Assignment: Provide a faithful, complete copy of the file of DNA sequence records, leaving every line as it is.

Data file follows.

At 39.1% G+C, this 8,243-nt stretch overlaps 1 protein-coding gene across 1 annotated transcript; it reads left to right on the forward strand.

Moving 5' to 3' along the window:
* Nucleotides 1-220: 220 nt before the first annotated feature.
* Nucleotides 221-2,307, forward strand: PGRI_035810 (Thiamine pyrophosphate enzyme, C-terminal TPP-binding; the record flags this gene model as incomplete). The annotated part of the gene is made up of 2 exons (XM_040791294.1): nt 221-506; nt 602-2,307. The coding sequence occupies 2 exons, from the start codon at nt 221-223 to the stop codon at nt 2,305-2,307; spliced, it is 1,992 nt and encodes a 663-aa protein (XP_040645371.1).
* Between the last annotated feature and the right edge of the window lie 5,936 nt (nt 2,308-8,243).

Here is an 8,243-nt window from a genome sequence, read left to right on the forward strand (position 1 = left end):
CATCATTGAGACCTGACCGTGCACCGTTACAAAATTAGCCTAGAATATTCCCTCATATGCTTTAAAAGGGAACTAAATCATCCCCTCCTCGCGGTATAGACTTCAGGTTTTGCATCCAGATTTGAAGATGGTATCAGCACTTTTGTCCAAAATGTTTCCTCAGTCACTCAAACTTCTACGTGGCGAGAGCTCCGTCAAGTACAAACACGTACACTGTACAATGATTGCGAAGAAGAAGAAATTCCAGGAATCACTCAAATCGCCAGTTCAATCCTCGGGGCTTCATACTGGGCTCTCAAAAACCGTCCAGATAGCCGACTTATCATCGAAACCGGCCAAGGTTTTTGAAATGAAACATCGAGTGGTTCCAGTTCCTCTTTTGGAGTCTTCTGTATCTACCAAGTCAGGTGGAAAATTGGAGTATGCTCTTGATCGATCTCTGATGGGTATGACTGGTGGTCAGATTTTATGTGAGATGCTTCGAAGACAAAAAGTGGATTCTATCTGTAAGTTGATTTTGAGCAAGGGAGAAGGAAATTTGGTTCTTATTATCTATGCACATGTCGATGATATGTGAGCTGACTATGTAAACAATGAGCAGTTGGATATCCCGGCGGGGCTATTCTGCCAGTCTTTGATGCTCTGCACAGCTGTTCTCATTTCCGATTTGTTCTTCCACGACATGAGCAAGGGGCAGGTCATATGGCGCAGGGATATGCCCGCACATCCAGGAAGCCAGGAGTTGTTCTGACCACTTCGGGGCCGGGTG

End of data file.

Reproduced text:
At 39.1% G+C, this 8,243-nt stretch overlaps 1 protein-coding gene across 1 annotated transcript; it reads left to right on the forward strand.

Moving 5' to 3' along the window:
* Nucleotides 1-220: 220 nt before the first annotated feature.
* Nucleotides 221-2,307, forward strand: PGRI_035810 (Thiamine pyrophosphate enzyme, C-terminal TPP-binding; the record flags this gene model as incomplete). The annotated part of the gene is made up of 2 exons (XM_040791294.1): nt 221-506; nt 602-2,307. The coding sequence occupies 2 exons, from the start codon at nt 221-223 to the stop codon at nt 2,305-2,307; spliced, it is 1,992 nt and encodes a 663-aa protein (XP_040645371.1).
* Between the last annotated feature and the right edge of the window lie 5,936 nt (nt 2,308-8,243).

Here is an 8,243-nt window from a genome sequence, read left to right on the forward strand (position 1 = left end):
CATCATTGAGACCTGACCGTGCACCGTTACAAAATTAGCCTAGAATATTCCCTCATATGCTTTAAAAGGGAACTAAATCATCCCCTCCTCGCGGTATAGACTTCAGGTTTTGCATCCAGATTTGAAGATGGTATCAGCACTTTTGTCCAAAATGTTTCCTCAGTCACTCAAACTTCTACGTGGCGAGAGCTCCGTCAAGTACAAACACGTACACTGTACAATGATTGCGAAGAAGAAGAAATTCCAGGAATCACTCAAATCGCCAGTTCAATCCTCGGGGCTTCATACTGGGCTCTCAAAAACCGTCCAGATAGCCGACTTATCATCGAAACCGGCCAAGGTTTTTGAAATGAAACATCGAGTGGTTCCAGTTCCTCTTTTGGAGTCTTCTGTATCTACCAAGTCAGGTGGAAAATTGGAGTATGCTCTTGATCGATCTCTGATGGGTATGACTGGTGGTCAGATTTTATGTGAGATGCTTCGAAGACAAAAAGTGGATTCTATCTGTAAGTTGATTTTGAGCAAGGGAGAAGGAAATTTGGTTCTTATTATCTATGCACATGTCGATGATATGTGAGCTGACTATGTAAACAATGAGCAGTTGGATATCCCGGCGGGGCTATTCTGCCAGTCTTTGATGCTCTGCACAGCTGTTCTCATTTCCGATTTGTTCTTCCACGACATGAGCAAGGGGCAGGTCATATGGCGCAGGGATATGCCCGCACATCCAGGAAGCCAGGAGTTGTTCTGACCACTTCGGGGCCGGGTG